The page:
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Interviews

Joe McPhee Interview

By Published: June 16, 2005

AAJ: Actually, you're still playing with Boni, and it looks like there are some CDs going to be released now for the first time...

JM: Yeah, most recently we did a series of—well, it was a project that Boni wanted to do for a long time, and all the playing, we've done, and we've played duets in concert; we've never recorded duets. So there's a label in France called Emouvance, which put out some of Boni's stuff, and he got them to agree to this project, and while I was there he said, "you know, we're gonna go on tour and we'll do a whole bunch of recordings and see what happens." Well, they turned out quite wonderfully, and instead of just being one recording, I think there's enough for maybe [starts laughing] four—I don't know—at least—[laughing] maybe more. You know, because they're all different.

AAJ: Before we get too far from our discussion of instruments, actually, I want to ask about a few of the other things. I guess the two instruments that really would stand out here in terms not belonging to the same families as the instruments you typically play would be, on one hand, the didgeridu that you play sometimes—I guess your PVC didgeridu—and, on the other hand, your breath controller instrumentÃ?—?your MIDI instrument.

JM: Which one—where shall we begin. Let's begin with the Casio DH500 MIDI instrument, because that precedes the other one. Casio made these saxophone— sort of electronic saxophone-looking things in the early 80s, and they were supposed to be fun, and accessible to a lot of people, and they were. There's one called a DH100 which is pretty common—you can find them in used shops and all—because they don't make them anymore. The DH500, the big one that I have, is fairly rare. I found it in like Sam Ash music shop or something in New York—in White Plains, New York, and they were in a big pile—not a big pile; there were a few of them there—and I thought, "wow, that's interesting. It looks almost like a saxophone: it's bigger than the other one and it seems more saxophone-like than the other one—more possibilities—so I bought it. Well, it has it's own speaker in it, and it's also MIDI, and it can drive other things, but I particularly like the strange sound that came out of it—more theremin-like, but not exactly, and it has portamento, so you can bend pitches and so on like that, and I liked the kind of science fiction sound of it. I use it with its own sound, because, you know, trying to make it sound like a piano, an organ, or a saxophone is sort of ridiculous—why do you want to imitate some other instrument; just let it be whatever it is, and try to see what I can use it, and I've used it with Pauline Oliveros' band; I was commissioned to do a piece with that band, and it begins with that Casio, to sort of set the mood. You can amplify it and play it with guitar effects, and I like that. The PVC pipe didgeridu—I played a real didgeridu on a recording with Jerome Bourdellon called Novio Iolu. Jerome has a didgeridu, and I liked it. The PVC pipe one—it seemed to me—was very practical because I could cut it into sections and assemble it; it would fit in my luggage; it doesn't weight very much. A real didgeridu is quite heavy, and you can't cut it up, you know; it's just the way it is. And I could also change the pitch of it slightly by varying the lengths of the pipe. It's limited. As you remember, when Harold Smith played the instrument in Philadelphia, it was extraordinary; it was powerful—I've never heard such a sound. [Harold Smith, who appears on some of McPhee's early recordings as a drummer, showed up unexpectedly with a massive didgeridu on July 26, 2000 at a Philadelphia concert by McPhee with Dominic Duval and Bobby Zankel. They hadn't seen each other in over 25 years, and Smith joined the group at the end.] It showed me therefore the limits of my PVC thing, and I had to like, you know, do something about that! I also changed the shape of mine, so that instead of playing it straight out from my face, it's more like in the shape of a saxophone; I have a bent neck and so on like that. And I'm going to play through some processing, some guitar-processing stuff, and add some little tricks to it, and I call it my "didgEridu"—"E" for electronically processed sounds", and I can manipulate pitch and add some kind of maybe rhythmic things to it—I don't know exactly what it's all gonna entail, but it's fun to play with. Well, my 50-CD set with didgEridu will probably bring all this out [laughter].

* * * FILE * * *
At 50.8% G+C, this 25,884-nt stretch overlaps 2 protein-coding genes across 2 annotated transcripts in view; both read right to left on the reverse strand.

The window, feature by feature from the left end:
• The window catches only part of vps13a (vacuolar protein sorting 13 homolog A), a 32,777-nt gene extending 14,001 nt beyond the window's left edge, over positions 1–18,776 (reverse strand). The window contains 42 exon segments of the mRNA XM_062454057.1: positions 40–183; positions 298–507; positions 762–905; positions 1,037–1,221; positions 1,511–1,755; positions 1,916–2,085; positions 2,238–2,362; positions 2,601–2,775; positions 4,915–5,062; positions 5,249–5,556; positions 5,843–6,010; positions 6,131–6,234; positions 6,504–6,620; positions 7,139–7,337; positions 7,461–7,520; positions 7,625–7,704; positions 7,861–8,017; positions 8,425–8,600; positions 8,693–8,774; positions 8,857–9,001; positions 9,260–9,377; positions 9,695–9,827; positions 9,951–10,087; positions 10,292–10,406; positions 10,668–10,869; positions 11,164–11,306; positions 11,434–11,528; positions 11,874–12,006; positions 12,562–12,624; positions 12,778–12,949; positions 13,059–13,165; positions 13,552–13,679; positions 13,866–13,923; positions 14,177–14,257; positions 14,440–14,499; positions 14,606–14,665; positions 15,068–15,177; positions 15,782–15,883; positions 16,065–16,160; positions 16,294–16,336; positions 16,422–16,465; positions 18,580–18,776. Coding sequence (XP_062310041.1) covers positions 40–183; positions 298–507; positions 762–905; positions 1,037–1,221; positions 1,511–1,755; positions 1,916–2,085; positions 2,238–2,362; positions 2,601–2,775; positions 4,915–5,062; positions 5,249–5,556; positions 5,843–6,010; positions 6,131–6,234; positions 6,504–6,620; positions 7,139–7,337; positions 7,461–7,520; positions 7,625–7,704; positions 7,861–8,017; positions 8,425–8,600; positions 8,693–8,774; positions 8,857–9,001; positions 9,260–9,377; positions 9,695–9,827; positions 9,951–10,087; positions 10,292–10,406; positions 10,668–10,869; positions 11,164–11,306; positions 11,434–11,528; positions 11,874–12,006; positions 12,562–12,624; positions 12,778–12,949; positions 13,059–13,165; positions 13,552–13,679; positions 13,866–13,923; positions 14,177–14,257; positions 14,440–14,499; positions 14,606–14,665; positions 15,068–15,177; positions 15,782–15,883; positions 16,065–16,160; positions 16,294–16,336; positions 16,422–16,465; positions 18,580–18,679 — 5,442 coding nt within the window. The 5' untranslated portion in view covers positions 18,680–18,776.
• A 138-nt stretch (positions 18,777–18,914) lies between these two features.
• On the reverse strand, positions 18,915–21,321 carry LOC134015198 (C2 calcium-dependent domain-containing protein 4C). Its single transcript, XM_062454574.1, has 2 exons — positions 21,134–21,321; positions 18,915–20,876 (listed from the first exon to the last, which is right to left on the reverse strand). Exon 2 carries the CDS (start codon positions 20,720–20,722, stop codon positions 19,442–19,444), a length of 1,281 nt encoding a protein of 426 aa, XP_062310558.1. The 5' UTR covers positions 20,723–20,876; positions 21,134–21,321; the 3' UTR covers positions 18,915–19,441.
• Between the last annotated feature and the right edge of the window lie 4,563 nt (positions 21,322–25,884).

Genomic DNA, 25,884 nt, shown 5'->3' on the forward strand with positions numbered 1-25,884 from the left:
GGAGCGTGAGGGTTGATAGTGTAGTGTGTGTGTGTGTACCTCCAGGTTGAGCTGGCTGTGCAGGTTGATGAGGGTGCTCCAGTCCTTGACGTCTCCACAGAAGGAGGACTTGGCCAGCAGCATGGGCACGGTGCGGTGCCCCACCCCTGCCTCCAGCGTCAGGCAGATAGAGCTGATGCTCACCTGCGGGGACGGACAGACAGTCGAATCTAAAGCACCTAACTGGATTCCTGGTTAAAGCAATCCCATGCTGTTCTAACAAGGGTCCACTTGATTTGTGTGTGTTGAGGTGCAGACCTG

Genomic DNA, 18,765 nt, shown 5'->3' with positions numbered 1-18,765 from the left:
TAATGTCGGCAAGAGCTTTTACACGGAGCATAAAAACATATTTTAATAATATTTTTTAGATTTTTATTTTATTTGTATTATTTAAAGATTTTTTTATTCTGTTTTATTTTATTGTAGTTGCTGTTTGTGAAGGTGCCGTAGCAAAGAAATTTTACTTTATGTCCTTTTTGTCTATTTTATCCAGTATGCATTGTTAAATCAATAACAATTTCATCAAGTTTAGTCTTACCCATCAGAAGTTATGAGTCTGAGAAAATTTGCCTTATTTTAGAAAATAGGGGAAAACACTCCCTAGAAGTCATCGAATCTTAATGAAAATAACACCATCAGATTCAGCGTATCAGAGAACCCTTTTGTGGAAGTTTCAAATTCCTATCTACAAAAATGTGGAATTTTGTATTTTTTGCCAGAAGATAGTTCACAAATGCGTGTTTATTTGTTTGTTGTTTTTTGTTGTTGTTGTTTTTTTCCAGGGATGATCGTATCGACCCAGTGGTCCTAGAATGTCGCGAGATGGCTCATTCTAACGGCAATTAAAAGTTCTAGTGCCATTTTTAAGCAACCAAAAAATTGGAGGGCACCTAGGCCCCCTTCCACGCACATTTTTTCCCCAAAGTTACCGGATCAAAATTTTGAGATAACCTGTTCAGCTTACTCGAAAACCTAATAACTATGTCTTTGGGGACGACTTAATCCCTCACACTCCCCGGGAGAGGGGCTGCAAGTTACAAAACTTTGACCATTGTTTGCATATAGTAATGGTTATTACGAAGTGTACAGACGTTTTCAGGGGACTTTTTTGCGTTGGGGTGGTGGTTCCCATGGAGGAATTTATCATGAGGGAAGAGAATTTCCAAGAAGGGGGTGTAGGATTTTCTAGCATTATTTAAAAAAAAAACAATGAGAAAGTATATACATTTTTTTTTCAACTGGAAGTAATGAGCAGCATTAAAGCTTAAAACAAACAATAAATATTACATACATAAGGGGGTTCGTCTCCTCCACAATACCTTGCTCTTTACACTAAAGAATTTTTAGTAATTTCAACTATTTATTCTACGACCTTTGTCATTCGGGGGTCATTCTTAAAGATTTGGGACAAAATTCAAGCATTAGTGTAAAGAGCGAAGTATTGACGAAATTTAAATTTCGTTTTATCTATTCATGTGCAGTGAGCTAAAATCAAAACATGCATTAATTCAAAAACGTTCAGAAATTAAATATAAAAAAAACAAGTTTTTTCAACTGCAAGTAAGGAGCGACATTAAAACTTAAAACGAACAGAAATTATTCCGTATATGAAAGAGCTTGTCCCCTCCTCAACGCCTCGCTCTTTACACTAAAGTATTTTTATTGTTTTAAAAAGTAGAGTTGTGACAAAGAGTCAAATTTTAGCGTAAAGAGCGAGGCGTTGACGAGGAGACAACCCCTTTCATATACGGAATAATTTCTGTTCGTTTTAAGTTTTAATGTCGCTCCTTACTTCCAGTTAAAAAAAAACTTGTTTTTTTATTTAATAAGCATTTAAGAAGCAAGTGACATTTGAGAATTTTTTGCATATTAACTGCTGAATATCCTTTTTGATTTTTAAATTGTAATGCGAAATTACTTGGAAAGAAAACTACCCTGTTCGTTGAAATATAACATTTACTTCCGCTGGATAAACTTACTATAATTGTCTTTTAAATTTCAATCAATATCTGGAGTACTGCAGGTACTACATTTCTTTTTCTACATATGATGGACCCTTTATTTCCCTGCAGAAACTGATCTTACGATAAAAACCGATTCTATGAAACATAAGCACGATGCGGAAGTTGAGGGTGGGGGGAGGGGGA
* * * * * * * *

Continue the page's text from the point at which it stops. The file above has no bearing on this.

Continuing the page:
AAJ: [referring to a performance at the Red Room in Baltimore on April 1, 2000, with Joe Giardullo and Jerome Bourdellon] That Baltimore concert was—there was so much tension hanging in the air with every note, because—I think in that particular room there's a sense in which everyone trusts each other; people are there because they really care about listening. I wonder if maybe, as a musician, there are certain performance spaces where you feel more comfortable really letting go, or, you know, really losing yourself to the moment?

JM: Well that's a situation where I try to be as often as possible, because I don't want any constraints—I don't want to think about anything—like I said: the thought process will slow you down. It's very important to hear what's happening and to have a sense of the people you're playing with. And there's a lot of trust there—it's, again, akin to walking naked on a razor blade: you walk very carefully; you can do it, but you have to be careful in where you put your down and how you do it, and be respectful of other people—they can knock you off and you'll be cut to shreds, you know. That's what it's all about—not interesting to me, but, some people—that's what it's about—seeing if you can cut somebody up or whatever—these kind of competitive things—I'm not interested in that. And with Joe and with Jerome it's not competitive; it's sharing.